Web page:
Jewish people are officially the second most targeted group in terms of ‘religious’ hate crime figures in England and Wales according to Home Office statistics published this week.
There was a 40% increase in ‘religious’ hate incidents, which is a marked increase from 5,949 to 8,336 in 2017/18.
Data showed 672 ‘religious’ hate offences were recorded by police against Jewish people. This is 12% of the overall figure.
Board of Deputies President Marie van de Zyl said: “Today’s shocking revelations of a 40% rise in ‘religious’ hate crime must serve as an urgent call to action.
“All of us – faith leaders, politicians, and the media – should today step up our efforts to stamp out this cancer in our society.
“The figures reveal that the most commonly targeted groups are Muslims and Jews.
“The Jewish community will continue to work in solidarity with Muslims and people of all faiths.
“We cannot let Britain become a place where a hijab or a kippah marks someone out as a target.”
Overall there were 94,098 hate crime offences in 2017/18, an increase of 17% on the previous year and continuing an upward trend.
Hate crimes more than doubled from 2012/13, up from 42,255 – an increase of 123%.
‘Race’ hate offences were 71,251 in comparison.
The annual statistical bulletin included incidents in Jewish communities for the first time.
Religions police counted as experiencing hate crimes were also Buddhist, Christian, Hindu, and Sikh.
And there were categories of “no religion”, “other” and “unknown”.
Muslims were the top group for ‘religious’ hate crime at 52% – some 2,965 offences.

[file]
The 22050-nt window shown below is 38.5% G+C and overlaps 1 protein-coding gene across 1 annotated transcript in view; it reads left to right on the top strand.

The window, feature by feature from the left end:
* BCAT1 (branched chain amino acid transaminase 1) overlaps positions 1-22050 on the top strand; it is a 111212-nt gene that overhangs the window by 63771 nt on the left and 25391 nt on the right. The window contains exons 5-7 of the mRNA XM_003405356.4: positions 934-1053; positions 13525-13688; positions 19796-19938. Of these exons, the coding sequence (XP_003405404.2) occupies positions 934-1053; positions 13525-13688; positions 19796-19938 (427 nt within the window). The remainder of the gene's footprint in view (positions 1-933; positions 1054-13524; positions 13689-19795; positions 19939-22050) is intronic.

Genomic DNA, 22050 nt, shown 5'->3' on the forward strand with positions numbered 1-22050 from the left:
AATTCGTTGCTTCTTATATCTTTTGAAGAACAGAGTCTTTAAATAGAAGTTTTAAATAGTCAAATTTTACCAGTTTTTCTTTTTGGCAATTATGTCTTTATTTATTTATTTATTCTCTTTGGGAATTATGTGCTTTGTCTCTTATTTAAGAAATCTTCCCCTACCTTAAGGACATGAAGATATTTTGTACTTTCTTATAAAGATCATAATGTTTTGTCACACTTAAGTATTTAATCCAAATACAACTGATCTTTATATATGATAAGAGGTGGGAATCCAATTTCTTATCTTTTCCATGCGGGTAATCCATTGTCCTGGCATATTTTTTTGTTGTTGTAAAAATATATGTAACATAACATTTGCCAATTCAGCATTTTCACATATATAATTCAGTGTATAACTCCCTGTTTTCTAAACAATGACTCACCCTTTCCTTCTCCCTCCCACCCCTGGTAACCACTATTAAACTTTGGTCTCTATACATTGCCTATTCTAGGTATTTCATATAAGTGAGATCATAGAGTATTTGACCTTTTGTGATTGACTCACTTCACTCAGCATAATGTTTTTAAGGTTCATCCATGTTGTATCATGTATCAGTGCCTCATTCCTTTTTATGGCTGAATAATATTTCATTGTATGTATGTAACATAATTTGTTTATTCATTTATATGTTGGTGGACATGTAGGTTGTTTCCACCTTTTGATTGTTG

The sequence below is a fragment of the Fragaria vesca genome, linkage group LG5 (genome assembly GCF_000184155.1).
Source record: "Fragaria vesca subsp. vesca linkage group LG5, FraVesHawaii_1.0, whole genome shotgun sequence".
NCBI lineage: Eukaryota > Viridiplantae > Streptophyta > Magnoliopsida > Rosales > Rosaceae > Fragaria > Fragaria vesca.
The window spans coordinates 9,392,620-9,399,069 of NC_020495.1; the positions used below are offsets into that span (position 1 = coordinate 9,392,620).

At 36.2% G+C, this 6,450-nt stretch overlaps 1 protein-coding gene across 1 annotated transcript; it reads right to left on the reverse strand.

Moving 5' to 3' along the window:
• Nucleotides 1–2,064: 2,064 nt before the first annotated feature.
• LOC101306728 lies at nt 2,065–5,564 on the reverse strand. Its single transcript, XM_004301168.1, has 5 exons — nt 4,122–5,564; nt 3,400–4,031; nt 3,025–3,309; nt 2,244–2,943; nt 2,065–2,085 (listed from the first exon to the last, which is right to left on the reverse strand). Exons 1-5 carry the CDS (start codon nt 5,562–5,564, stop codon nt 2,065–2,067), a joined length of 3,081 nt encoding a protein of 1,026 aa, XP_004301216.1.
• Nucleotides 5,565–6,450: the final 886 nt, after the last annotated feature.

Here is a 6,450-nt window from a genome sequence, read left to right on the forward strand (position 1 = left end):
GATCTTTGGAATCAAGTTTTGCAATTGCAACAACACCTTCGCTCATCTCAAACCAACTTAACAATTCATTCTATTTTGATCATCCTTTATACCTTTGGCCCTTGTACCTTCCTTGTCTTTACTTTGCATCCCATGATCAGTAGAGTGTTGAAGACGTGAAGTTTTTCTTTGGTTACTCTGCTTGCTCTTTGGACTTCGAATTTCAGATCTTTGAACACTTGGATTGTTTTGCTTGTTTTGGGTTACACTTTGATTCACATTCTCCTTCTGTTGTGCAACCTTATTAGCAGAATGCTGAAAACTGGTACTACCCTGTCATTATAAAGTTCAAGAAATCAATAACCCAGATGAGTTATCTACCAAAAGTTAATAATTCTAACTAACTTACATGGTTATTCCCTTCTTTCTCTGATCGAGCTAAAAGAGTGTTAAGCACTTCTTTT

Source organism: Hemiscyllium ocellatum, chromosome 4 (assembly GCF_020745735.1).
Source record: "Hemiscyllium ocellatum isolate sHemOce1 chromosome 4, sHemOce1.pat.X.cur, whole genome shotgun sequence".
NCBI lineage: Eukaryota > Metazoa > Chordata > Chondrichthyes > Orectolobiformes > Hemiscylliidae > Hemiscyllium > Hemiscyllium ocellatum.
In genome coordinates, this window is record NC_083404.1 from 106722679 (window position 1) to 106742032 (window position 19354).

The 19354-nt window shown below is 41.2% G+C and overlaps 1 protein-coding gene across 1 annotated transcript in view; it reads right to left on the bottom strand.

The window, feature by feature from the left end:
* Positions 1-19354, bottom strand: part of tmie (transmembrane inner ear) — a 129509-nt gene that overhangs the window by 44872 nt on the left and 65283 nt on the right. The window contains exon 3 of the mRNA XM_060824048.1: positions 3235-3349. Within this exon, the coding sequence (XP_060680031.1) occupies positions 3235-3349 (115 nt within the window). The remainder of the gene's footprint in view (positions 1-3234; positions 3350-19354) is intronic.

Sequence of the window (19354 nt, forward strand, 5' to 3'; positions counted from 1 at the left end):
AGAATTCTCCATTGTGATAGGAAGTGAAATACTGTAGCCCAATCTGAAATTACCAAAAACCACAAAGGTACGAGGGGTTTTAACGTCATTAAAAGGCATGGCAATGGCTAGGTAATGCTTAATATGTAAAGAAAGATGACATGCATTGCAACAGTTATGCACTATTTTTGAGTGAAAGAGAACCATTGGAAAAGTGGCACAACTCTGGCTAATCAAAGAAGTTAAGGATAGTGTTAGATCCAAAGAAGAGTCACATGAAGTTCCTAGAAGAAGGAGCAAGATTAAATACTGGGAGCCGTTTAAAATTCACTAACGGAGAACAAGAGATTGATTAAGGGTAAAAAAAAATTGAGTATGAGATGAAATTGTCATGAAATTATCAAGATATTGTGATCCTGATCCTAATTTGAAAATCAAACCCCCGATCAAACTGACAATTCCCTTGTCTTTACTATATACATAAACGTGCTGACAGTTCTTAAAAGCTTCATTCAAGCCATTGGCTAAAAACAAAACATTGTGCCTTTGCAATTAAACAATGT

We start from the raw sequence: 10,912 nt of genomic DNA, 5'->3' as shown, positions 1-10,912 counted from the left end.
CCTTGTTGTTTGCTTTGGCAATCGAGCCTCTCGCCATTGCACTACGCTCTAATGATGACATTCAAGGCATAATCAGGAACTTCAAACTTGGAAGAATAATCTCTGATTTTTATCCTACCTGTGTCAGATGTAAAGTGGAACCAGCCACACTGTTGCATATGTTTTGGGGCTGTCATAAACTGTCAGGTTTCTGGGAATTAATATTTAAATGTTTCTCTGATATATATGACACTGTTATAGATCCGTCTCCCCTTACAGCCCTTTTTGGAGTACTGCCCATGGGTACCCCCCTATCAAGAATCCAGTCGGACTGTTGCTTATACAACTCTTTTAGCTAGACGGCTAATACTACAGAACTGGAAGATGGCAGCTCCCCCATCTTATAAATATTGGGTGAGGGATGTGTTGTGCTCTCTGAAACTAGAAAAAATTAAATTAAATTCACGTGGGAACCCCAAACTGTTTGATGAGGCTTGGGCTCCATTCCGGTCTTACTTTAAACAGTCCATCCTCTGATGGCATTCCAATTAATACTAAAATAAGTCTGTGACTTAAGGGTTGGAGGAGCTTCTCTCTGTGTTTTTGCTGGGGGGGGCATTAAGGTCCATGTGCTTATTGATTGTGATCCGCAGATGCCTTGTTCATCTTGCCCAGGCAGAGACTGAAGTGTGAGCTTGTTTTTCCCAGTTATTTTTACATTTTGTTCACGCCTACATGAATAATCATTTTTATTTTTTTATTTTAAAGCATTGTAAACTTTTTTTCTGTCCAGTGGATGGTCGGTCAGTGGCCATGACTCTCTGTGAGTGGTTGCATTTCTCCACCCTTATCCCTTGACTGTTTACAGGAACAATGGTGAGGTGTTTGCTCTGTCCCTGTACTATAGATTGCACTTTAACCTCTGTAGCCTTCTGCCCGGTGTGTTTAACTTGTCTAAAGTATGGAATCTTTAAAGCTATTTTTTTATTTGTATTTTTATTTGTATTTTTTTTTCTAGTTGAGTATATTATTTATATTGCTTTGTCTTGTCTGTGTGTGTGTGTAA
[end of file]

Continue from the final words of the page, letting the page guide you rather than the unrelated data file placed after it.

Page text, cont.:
Around 0.5% of the population in England and Wales identified as being Jewish in the 2011 Census,
4.8 per cent of the population identified as Muslim.
The Community Security Trust has long encouraged the Home Office to separate ‘Jewish’ figures to identify trends.
“We can already see the significant over-representation of Jews as the target for hate crimes,” a spokesman noted.
“We will continue working with Police and Government to do all that we can to reverse this situation.”
Hate crime is defined as ‘any criminal offence which is perceived, by the victim or any other person, to be motivated by hostility or prejudice towards someone based on a personal characteristic.’
Centrally monitored strands include race or ethnicity, religion or beliefs, sexual orientation, disability and transgender identity.
In April 2016, the Home Office began collecting information from the police on the perceived religion of victims of religious hate crime.
While in the majority of offences, the perceived and actual religion of the victim will be the same, in some cases this will differ.
The collection of data in 2016/17 was on a voluntary basis and became mandatory in 2017/18.
Data for 2017/18 has been reconciled with police forces.
As this is the first year the collection has been mandatory, data published is regarded as experimental statistics, but a worrying trend for the Jewish community is clear.